Has the Zoom-crazed, screen-dazed past year made even more mischief than Brexit itself?
The world of advertising has to be as nimble as the finger of fate is fickle, so how have two storied UK names fared on the stormy Channel crossing? Daniel Fisher, global executive creative director of Ogilvy, was also a creative adviser for the People’s Vote – the group formed to lobby for a second EU referendum – so surely he has an eagle eye on the situation? “I see a shift to a decentralised model if firms can get over the tax questions of staff working across borders,” he says. “The urge to work together is strong and creatively absolutely essential.” Has the Zoom-crazed, screen-dazed past year made more mischief than Brexit? “Everything is obscured by the pandemic,” he says. “But London will continue to be a city where creative people come and make their name – despite some people’s best efforts.”
Stephen Ledger-Lomas is a partner at another top ad firm, bbh, and echoes those thoughts. “People are sitting on their hands but we’ll soon see what Brexit’s really serving up,” he says. “We’re good at keeping talent but creative work thrives on human connection so anything that puts up a barrier is a problem.”
Sharmaine Lovegrove, a Brit in Berlin who runs Hachette imprint Dialogue Books, is refreshingly undiplomatic about Brexit. “The dream of being part of a great creative Europe no longer exists,” she says. “Across Hachette everything is more complicated. What does a 90-day stay mean for residencies and book tours? What do tariffs mean for English language bookshops in Europe?” More expensive books? “Sure – and English itself is diminished if it’s too costly to read; the pandemic has offered Brexit a smokescreen but when it clears we’ll see everything as smaller and meaner.”
We’ll finish with our wellies on, in the Black Mountains of Wales where Fiona Stewart founded and runs the Green Man music festival, dependent on supply chains of talent, tour buses and crew. “Staging is more expensive,” she says. “It was a rite of passage for eastern European crews to come here and rig; our circus tents are put up by families who tour Europe every year. That might not happen now. These skills just go.” And on stage? “Music is the great cultural bridge and the UK’s music scene won’t fall apart. But it feels like a couple squabbling over their record collection after a divorce.” Not quite the horror that sets Stephen King’s pen a-flourish, then, but not fun and games for an industry worth £100bn (€116bn) to the UK economy.
The government negotiated for its hardline back bench of jumped up used-car dealers, not for inspiring, cultural or creative reasons to live here or visit from abroad. It is, as Jay Osgerby says, up to the creative industries to do what they do best: find an elegant solution to an ugly problem.
David Wilkinson, executive director at Oslo’s Steen & Strøm, is convinced that department stores such as his will continue to play a role in cities, creating energy and footfall. “But we have to reinvent the format,” he says. In his case that means giving Steen & Strøm, founded in 1797, a refresh as part of a masterplan that will be completed by 2023. The first stage will finish in April with a new entrance from Oslo’s main shopping street, Karl Johans Gate, to take customers into an atrium within the store. There are also plans to promote up-and-coming Norwegian brands, the addition of a bookshop and the launch of an e-commerce site for the first time.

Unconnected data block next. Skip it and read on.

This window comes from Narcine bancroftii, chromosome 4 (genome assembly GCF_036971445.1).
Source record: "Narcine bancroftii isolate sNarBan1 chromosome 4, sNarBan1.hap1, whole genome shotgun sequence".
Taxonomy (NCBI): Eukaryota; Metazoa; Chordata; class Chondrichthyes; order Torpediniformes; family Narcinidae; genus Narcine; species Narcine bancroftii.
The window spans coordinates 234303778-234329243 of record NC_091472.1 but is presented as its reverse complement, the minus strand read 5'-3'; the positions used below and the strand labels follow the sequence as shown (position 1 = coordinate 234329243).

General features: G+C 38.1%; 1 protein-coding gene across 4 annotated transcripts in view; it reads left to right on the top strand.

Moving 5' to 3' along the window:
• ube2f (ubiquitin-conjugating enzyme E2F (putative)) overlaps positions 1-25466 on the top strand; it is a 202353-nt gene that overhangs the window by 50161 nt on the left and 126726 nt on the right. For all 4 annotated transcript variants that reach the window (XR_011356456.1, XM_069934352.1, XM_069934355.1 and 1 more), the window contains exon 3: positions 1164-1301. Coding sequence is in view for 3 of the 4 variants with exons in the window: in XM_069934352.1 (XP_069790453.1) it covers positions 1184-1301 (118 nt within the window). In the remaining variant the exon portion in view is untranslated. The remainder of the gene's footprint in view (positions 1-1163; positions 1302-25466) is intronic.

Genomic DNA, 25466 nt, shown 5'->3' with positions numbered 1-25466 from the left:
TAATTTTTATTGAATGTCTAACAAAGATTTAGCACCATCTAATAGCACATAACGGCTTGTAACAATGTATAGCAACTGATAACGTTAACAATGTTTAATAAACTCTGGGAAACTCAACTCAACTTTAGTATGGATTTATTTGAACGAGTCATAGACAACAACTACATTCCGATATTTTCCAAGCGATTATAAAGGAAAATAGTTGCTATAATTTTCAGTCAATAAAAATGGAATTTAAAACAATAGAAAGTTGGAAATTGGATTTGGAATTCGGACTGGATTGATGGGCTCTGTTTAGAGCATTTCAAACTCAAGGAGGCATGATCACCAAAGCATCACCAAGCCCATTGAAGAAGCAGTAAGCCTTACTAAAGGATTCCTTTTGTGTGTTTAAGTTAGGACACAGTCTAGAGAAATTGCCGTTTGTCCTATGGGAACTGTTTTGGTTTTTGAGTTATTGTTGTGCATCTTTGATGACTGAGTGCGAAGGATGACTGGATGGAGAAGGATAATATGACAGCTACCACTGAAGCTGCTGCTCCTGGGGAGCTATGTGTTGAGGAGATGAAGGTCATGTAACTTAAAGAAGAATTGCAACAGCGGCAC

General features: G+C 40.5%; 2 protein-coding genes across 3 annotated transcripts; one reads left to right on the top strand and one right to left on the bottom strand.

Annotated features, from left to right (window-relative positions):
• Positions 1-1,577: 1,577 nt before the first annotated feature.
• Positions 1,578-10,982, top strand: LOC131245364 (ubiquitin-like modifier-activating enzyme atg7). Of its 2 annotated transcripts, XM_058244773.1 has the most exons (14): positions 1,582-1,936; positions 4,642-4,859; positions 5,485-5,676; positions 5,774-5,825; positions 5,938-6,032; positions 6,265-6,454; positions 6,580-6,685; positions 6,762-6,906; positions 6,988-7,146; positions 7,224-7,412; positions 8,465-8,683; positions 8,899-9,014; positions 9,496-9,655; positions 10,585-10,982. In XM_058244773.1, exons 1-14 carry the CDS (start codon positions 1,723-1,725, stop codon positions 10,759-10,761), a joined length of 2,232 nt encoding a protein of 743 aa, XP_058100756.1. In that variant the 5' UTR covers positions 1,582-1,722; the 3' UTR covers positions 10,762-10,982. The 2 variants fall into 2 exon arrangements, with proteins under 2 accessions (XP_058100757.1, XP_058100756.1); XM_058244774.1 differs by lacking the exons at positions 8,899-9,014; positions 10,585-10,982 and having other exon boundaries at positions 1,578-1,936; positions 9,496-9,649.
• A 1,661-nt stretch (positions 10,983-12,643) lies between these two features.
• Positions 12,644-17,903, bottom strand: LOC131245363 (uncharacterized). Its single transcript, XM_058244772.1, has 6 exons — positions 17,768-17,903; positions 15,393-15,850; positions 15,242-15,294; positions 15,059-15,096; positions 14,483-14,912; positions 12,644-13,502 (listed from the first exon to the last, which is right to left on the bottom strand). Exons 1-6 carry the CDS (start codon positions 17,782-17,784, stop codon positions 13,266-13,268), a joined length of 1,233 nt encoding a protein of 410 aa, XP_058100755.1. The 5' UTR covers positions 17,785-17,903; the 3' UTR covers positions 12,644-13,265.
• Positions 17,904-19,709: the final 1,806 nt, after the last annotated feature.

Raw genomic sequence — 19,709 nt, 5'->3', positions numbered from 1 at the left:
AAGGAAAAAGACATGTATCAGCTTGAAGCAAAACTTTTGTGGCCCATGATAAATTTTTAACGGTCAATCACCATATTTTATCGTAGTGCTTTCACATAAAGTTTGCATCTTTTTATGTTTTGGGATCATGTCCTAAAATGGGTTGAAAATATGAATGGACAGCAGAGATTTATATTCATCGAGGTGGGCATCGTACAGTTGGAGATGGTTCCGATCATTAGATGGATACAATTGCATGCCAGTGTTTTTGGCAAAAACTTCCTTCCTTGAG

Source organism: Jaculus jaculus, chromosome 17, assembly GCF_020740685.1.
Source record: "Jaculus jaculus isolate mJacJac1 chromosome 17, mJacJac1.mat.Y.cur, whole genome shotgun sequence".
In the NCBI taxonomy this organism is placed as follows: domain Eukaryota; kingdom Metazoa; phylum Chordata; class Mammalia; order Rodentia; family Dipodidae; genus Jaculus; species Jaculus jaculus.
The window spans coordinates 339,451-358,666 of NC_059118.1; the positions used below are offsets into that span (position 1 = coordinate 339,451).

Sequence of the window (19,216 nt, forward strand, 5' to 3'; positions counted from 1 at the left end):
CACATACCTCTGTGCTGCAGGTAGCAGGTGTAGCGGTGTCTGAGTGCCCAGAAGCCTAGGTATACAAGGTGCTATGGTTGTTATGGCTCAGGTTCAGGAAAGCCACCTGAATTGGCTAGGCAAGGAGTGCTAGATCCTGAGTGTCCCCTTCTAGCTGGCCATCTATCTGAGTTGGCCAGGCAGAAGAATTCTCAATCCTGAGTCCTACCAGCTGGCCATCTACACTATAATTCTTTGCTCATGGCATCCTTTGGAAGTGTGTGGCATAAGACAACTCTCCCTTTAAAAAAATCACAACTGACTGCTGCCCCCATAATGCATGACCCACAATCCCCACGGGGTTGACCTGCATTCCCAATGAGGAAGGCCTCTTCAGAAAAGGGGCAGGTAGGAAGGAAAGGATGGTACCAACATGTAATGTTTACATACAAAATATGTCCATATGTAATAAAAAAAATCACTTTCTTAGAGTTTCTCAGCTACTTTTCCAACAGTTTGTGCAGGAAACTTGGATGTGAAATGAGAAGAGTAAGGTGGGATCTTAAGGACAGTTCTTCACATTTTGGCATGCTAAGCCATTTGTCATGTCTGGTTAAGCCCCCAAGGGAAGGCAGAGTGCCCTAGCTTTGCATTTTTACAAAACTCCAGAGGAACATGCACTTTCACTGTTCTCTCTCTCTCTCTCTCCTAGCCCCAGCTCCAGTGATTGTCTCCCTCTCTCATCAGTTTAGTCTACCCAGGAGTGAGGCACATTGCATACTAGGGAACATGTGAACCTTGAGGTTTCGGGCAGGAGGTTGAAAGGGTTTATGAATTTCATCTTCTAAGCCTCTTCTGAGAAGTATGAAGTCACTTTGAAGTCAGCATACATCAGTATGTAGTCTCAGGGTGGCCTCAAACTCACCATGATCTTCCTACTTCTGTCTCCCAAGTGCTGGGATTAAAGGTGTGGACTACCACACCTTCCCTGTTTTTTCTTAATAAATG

If you want to make it in the world of electric mobility these days you have to corner a segment of the market, from e-bikes to e-trucks. But the e-vehicle that is proving the hottest property right now is US brand Rivian. Founded by an mit graduate in 2009, it has started to specialise in off-roader 4x4s. The company – which has backing from Amazon and Ford among others and closed its latest round of funding last June with of $2.5bn (€2bn) – has recently been road testing its five-seater r1t Explore in Arizona. It will be launched in January next year alongside a seven-seater r1s. The brand is attracting plenty of investor excitement with plans to take the company public towards the end of this year and expansion in Europe earmarked. Rivian is currently scouting factory space in several European locations.
As wealthy mainland Chinese consumers are no longer coming to Hong Kong in large numbers, owners of luxury shopping malls are having to rethink the traditional retail model. Tom Andrews is in charge of new retail projects at HK Land, one of the city’s oldest and largest commercial and retail landlords in the central business district. The 36-year-old has been working underground during the last 12 months, turning two of the company’s basement areas into Hong Kong’s tastiest food hall and freshest retail concept. Expansion is on the cards, both at home and abroad.
What is HK Land doing differently?
We’ve almost gone and become a retailer. We’ve created two concepts in Hong Kong, Basehall and Belowground. Basehall is fundamentally a food hall that’s fully fitted out by us and we take a turnover rent, that’s it. By offering very short-term leases, we can rotate operators and incubate new concepts. Removing all of the barriers to entry means that we get a lot more diversity and variety in the shopping environment.
We took back five shops in the basement of Landmark and created a home for brands that traditionally wouldn’t want to be within a marble floor environment. They come in for a short period, try out something new and are gone. It rotates from a one-week pop-up to a three-to-six-month residency.
What’s unique about that?
We get brands to do global exclusives and [lines] you can’t buy on the internet. So Sacai came in with 12 different collaborations; the art gallery Perrotin also had a shop with us; and we did an exclusive drop with [artist] Takashi Murakami. Nearly 47,000 people applied to buy one of his 300 limited-edition vinyl figurines, so there’s clearly demand for these things.
Can it revive the surrounding neighbourhood that includes Hong Kong’s flagship high street?
It can. Queen’s Road Central has been hit hard and you can see a lot of closures, especially the independent shops. On the other hand, it’s a great opportunity to try out new things. What we’re doing will fundamentally change how Central has been perceived for quite a long time. We’re putting a lot of investment in, so we’ll get the focus back on Central as an incredible destination.
Images: Nicolas Tourrenc, Unfold, Ben Moon, Courtesy of Rivian. Illustrator: Cecile Gariepy